Featured Image for the blog: Coach Agents to Create Urgency Not Emergency When Talking to Customers

“Alexa, call customer service.” We live in a world where we no longer even need to pick up a cell phone or have a computer on hand to access information. We used to be astounded by the 8-second responses we had at our fingertips when we “Googled” our most pressing questions. Now, we can have our commands answered by saying them in a device-connected room. With the instant access we have to information, and the 24/7 nature of customer service, it’s understandable that customers will sometimes mistake their service needs as emergencies that must be solved RIGHT. NOW.

Jillian’s Netflix account stopped streaming the latest season of Stranger Things. There’s NO way she can go to bed without seeing Season 2 Episode 5. She calls in and gets an agent during the sixth hour of his night shift, who frankly, isn’t all that excited to handle Jillian’s frantic tone and (earth-shattering) problem. The frantic phone call is the tipping point for your agent, who gets too stressed out and avoids calls as much as possible for the rest of the night.

Coach agents to turn frantic, “emergency” moments into urgent moments that can be quickly, and calmly, solved. There’s a difference between acting quickly and acting hurriedly. Your agents still need to acknowledge that the customer problem is important (that they know it’s affecting your customer’s day, or job, or relaxation, etc.), but you don’t want agents to rush through the customer interaction trying to put out non-existent fires. That kind of customer care leaves room for errors, heightened frustrations, and increased tensions. And in fact, pushing people to go faster often makes them go slower.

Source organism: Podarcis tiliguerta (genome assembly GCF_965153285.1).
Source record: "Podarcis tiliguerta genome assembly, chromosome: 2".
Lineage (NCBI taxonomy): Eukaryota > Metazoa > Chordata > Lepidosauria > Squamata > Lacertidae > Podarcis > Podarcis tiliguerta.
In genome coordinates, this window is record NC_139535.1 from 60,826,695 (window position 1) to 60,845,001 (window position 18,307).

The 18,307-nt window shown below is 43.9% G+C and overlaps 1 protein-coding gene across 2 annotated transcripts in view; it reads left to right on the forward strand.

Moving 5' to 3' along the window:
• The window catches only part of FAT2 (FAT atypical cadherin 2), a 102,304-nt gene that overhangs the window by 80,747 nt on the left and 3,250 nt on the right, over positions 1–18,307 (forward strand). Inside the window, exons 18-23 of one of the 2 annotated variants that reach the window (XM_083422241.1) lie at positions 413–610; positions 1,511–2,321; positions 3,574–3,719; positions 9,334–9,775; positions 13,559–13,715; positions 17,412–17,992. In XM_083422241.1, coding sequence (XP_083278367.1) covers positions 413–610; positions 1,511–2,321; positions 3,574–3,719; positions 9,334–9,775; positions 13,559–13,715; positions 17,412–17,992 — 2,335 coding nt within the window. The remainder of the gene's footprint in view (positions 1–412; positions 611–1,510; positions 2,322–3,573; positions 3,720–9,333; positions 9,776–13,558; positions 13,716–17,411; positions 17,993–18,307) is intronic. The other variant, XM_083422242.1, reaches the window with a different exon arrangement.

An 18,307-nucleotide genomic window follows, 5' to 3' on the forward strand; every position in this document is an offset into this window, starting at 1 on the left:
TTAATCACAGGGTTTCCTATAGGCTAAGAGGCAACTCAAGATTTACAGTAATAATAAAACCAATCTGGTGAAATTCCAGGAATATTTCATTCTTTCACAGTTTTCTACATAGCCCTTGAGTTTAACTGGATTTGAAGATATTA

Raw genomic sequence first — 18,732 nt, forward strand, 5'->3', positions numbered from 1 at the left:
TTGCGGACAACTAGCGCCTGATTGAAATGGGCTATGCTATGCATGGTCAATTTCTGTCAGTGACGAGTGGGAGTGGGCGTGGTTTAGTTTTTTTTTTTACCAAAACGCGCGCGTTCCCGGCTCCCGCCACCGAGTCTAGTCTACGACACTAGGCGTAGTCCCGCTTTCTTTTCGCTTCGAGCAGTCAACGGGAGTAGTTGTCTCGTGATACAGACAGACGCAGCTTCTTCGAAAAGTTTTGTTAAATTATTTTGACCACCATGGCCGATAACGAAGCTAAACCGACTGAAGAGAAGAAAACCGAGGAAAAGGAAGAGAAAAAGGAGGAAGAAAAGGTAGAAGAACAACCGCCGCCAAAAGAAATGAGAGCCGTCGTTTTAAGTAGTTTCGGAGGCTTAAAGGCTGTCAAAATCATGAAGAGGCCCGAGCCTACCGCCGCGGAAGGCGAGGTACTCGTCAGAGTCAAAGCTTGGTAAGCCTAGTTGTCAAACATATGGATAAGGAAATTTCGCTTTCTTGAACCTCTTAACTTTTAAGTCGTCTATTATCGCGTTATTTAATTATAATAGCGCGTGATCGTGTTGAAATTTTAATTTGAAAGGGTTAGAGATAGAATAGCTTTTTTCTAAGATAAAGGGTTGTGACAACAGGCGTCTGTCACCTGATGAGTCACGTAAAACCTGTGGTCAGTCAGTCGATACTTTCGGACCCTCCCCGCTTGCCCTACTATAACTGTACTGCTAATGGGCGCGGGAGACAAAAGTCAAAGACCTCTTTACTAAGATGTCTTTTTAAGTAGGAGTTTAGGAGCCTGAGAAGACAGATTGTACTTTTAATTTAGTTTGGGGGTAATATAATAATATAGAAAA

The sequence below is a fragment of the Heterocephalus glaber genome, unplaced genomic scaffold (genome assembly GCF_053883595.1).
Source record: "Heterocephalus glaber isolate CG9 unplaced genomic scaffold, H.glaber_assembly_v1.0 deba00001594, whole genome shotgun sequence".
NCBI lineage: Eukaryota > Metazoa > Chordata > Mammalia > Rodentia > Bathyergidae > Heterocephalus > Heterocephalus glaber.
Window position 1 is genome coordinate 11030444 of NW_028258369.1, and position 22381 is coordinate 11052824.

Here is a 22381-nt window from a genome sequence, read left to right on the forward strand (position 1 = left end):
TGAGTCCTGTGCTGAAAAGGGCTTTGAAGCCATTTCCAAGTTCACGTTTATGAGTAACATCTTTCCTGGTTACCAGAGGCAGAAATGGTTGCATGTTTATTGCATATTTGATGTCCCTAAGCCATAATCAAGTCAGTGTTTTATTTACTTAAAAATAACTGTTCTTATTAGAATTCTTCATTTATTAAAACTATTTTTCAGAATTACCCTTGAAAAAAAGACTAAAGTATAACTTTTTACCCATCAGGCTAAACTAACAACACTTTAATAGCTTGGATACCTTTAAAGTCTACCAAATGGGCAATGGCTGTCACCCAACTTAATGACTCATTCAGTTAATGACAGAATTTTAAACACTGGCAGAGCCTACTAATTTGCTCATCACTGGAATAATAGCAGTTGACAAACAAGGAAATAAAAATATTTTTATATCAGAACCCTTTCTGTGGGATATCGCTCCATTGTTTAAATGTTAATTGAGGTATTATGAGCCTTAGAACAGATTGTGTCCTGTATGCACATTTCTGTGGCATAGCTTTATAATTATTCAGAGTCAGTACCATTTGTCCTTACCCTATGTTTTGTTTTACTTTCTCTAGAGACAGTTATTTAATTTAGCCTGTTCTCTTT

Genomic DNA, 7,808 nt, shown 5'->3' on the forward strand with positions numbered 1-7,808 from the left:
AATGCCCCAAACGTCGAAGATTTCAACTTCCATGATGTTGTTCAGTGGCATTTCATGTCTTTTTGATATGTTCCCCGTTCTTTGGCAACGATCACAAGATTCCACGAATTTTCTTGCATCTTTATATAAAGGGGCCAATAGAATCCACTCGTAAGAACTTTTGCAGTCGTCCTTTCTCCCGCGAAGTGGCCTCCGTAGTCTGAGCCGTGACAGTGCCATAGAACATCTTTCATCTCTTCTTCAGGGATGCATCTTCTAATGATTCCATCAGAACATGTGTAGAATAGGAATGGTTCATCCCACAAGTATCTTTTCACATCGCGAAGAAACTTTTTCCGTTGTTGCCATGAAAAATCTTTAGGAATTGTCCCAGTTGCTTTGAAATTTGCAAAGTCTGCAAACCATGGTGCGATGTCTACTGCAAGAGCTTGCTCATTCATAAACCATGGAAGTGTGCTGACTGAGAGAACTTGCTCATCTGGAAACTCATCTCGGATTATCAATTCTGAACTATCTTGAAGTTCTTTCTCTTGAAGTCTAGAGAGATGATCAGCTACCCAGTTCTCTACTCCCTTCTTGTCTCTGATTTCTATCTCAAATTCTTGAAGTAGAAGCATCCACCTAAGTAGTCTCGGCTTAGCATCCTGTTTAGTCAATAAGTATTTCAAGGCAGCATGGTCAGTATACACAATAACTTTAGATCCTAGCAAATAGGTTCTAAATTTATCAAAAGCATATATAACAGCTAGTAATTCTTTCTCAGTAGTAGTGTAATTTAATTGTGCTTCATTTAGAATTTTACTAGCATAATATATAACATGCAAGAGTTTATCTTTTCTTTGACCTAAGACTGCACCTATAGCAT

Here are three ways to help your agents act with compassionate urgency during your customer’s perceived emergency.

1. Teach mindfulness practices

The right response isn’t always an immediate response. Teach your agents mindfulness practices to help them be fully present and comprehend customer situations before going into crisis-response mode. Use quick mindfulness lessons to coach your agents. Mindfulness lessons can be a ten-minute break to disconnect from technology and all distractions, or they can be more structured, ranging from guided talks about feeling your surroundings, to breathing techniques. Exercises like this keep your agents calm and get them in a more centered mindset.

Acting mindfully means agents will stay calm, show empathy, and take the customer issue one step at a time. Agents won’t rush to mimic the tone of the customer. They’ll step back to determine if the issue really deserves emergency treatment, or if they can focus on calming the customer down while still speedily (and accurately) solving the problem. Rushing through a problem often means missed steps and makeshift solutions.